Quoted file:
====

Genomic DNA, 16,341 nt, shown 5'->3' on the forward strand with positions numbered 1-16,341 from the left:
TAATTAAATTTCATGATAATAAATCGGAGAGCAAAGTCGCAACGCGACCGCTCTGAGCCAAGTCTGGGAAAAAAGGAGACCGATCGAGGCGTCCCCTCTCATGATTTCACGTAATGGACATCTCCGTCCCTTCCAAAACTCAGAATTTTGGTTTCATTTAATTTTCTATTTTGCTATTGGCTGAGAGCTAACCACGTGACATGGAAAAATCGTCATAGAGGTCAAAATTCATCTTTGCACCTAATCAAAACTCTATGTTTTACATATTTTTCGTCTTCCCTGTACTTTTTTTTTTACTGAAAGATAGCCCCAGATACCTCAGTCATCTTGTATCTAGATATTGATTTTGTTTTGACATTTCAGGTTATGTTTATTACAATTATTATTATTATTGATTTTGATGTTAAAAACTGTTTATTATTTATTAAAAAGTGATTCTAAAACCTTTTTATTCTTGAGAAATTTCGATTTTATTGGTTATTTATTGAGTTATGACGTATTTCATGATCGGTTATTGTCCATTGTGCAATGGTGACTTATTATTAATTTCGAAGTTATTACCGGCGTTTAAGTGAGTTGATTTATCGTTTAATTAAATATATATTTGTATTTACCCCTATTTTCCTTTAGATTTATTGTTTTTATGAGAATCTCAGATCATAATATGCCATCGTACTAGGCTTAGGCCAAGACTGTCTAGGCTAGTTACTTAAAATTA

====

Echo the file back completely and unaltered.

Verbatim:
Genomic DNA, 16,341 nt, shown 5'->3' on the forward strand with positions numbered 1-16,341 from the left:
TAATTAAATTTCATGATAATAAATCGGAGAGCAAAGTCGCAACGCGACCGCTCTGAGCCAAGTCTGGGAAAAAAGGAGACCGATCGAGGCGTCCCCTCTCATGATTTCACGTAATGGACATCTCCGTCCCTTCCAAAACTCAGAATTTTGGTTTCATTTAATTTTCTATTTTGCTATTGGCTGAGAGCTAACCACGTGACATGGAAAAATCGTCATAGAGGTCAAAATTCATCTTTGCACCTAATCAAAACTCTATGTTTTACATATTTTTCGTCTTCCCTGTACTTTTTTTTTTACTGAAAGATAGCCCCAGATACCTCAGTCATCTTGTATCTAGATATTGATTTTGTTTTGACATTTCAGGTTATGTTTATTACAATTATTATTATTATTGATTTTGATGTTAAAAACTGTTTATTATTTATTAAAAAGTGATTCTAAAACCTTTTTATTCTTGAGAAATTTCGATTTTATTGGTTATTTATTGAGTTATGACGTATTTCATGATCGGTTATTGTCCATTGTGCAATGGTGACTTATTATTAATTTCGAAGTTATTACCGGCGTTTAAGTGAGTTGATTTATCGTTTAATTAAATATATATTTGTATTTACCCCTATTTTCCTTTAGATTTATTGTTTTTATGAGAATCTCAGATCATAATATGCCATCGTACTAGGCTTAGGCCAAGACTGTCTAGGCTAGTTACTTAAAATTA